I not only scoffed at those who struggled to differentiate between a leopard and a cheetah, but I knew what a pangolin was, that a spiny anteater was more properly an echidna, and even that my two-inch long plastic tapir was a Malayan Tapir, the grandest and most colourful of that odd species.
It was this interest in wildlife that first kindled my love of adventure travel. Although I had wandered a bit, it was my great desire to see the Big Game of Africa that led to my first true adventure trip, and an addiction that continues to this day.
Although not all of my travel destinations have been selected because of wildlife, it’s always been something that has featured quite highly on my list of qualifiers. The more obscure, endangered, lethal or difficult to see the animal, the more alluring the destination, and as thrilled as I was by my first wild glimpse of a giraffe, it was the serval hiding in a culvert that really got my blood pumping and my camera shutter clicking at warp-speed. (A serval is one of the wild cats of Africa.)
On my very first trip to the Amazonian jungles, I had spent weeks beforehand researching the wildlife I could hope to see during my travels. Under no illusions of just how hard it can be to see any wildlife at all in thick rainforest, of course. I nevertheless studied lists of everything from large mammals—like my beloved tapir—to smaller creatures like birds, reptiles and even some insects.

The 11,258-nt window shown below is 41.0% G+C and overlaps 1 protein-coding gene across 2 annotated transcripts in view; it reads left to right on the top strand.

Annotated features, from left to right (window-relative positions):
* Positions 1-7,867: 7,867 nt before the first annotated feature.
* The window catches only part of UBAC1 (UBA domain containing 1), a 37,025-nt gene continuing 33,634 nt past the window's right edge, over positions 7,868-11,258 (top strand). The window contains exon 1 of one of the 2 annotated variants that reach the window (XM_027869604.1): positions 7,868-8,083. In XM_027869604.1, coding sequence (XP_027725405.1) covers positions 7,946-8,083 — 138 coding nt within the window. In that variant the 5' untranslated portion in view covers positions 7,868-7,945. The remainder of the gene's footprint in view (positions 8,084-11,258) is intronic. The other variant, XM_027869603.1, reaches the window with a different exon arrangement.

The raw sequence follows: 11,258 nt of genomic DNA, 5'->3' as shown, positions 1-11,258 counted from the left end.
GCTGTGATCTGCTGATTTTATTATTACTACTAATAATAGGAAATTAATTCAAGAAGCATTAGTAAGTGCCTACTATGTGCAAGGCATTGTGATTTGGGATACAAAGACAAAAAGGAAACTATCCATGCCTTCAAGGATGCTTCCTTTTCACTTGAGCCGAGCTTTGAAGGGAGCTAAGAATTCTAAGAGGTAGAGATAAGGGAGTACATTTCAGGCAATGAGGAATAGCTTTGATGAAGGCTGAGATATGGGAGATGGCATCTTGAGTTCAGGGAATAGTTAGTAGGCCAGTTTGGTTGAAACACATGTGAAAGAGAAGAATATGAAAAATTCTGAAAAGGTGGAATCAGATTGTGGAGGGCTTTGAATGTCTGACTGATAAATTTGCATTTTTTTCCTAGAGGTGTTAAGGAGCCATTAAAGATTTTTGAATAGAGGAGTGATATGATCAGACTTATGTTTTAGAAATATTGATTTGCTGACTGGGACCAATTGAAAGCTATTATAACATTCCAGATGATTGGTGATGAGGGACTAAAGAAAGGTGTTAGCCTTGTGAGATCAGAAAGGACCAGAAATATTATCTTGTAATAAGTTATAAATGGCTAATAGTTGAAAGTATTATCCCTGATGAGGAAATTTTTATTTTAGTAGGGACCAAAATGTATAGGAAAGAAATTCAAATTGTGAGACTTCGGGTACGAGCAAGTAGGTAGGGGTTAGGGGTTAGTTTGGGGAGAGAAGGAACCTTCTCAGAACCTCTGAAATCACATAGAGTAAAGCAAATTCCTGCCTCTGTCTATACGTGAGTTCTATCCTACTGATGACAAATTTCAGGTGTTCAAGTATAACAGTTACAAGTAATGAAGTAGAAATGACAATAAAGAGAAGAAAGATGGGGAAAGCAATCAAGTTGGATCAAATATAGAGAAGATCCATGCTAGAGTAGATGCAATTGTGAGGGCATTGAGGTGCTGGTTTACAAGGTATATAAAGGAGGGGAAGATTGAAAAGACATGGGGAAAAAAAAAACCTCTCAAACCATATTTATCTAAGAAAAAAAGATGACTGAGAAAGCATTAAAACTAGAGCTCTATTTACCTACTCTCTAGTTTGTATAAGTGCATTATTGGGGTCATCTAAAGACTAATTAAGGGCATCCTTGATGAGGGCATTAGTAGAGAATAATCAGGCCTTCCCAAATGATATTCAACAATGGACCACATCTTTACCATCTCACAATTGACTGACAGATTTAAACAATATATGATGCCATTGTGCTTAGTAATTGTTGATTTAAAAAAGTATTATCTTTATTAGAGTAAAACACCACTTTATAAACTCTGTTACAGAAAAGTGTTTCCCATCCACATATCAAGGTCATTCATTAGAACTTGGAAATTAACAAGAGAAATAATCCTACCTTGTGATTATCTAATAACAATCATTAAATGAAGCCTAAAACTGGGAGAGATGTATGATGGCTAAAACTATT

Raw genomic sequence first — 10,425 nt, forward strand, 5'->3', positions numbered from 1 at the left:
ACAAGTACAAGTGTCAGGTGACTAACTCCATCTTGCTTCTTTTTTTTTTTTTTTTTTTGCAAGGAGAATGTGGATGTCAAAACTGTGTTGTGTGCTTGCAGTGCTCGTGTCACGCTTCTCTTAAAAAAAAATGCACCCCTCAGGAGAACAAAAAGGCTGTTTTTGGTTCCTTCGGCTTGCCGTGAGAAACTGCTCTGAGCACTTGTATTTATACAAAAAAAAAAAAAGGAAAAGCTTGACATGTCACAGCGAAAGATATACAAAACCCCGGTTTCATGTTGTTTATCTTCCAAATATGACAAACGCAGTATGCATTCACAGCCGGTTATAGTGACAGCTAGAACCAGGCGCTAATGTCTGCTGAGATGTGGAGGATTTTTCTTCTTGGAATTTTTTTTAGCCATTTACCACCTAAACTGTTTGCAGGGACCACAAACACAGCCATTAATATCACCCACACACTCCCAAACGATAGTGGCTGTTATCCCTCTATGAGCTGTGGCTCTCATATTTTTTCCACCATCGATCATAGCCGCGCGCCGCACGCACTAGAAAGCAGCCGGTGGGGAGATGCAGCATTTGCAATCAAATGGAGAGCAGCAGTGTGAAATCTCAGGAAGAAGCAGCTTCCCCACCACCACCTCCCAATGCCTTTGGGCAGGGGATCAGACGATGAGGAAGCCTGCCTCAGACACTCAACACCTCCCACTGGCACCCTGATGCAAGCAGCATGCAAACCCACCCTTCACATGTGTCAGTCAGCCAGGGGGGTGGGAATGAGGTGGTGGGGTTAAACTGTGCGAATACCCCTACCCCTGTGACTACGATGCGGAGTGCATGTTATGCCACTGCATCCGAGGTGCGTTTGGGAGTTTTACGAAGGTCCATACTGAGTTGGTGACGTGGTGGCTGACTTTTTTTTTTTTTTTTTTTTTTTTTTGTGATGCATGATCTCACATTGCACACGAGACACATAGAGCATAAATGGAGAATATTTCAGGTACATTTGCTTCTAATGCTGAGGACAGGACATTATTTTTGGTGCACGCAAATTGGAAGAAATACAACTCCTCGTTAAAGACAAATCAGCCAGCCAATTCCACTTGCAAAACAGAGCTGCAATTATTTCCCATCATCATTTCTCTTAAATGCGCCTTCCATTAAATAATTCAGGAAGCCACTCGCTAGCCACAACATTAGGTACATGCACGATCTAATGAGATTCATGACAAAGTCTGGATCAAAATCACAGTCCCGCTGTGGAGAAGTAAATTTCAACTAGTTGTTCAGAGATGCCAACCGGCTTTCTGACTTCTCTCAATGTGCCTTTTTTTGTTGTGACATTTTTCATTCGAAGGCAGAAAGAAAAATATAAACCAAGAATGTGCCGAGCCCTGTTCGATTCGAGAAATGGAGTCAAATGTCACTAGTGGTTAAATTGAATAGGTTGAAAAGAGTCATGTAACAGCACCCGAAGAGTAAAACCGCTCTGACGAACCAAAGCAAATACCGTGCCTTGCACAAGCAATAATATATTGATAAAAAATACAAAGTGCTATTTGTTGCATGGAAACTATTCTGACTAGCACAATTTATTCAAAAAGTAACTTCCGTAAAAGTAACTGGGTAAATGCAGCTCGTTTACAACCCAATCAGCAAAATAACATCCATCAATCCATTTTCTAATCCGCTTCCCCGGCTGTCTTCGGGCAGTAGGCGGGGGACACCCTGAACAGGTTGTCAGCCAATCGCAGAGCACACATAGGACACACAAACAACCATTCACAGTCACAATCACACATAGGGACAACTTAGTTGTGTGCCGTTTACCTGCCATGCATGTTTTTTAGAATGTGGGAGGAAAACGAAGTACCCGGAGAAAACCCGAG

Had I been asked what my first choice sighting would have been, I would have struggled to choose between a magnificent skulking jaguar and, you guessed it, a tapir. Although even something small and especially obscure would have done the trick.
While familiarizing myself with the best spots and times of the day to see a tapir, I also paid particular attention to the region’s nasties: the snakes, deadly spiders and other bloodsucking, venom-injecting, throat-ripping monsters that lurked among the trees.
In short, by the time I left home, I was a veritable living, walking and talking encyclopaedia of all Amazonian creatures great and small.
Over the coming days at the hutted camp on a raised island in the middle of a meandering jungle river, my wildlife sightings were as rare as I had feared they might be. Although I had seen macaws and parrots and been serenaded to sleep by howler monkeys each night, I had also been especially impressed by one particular fellow traveller who seemed utterly fearless of everything that did cross our paths.
From arcing-tailed and pedi-palp-snapping scorpions to glistening giant cockroaches, she was completely unfazed. When on our first evening we were told to ensure that we didn’t sleep with our mosquito nets pressed to our skin lest vampire bats snuggle up and drain our blood, she barely reacted. When one morning we found the camp’s dog fast asleep surrounded by two blood-bloated bats so gorged they were struggling to crawl away never mind fly, she watched with rapt curiosity, not an ounce of squeamishness.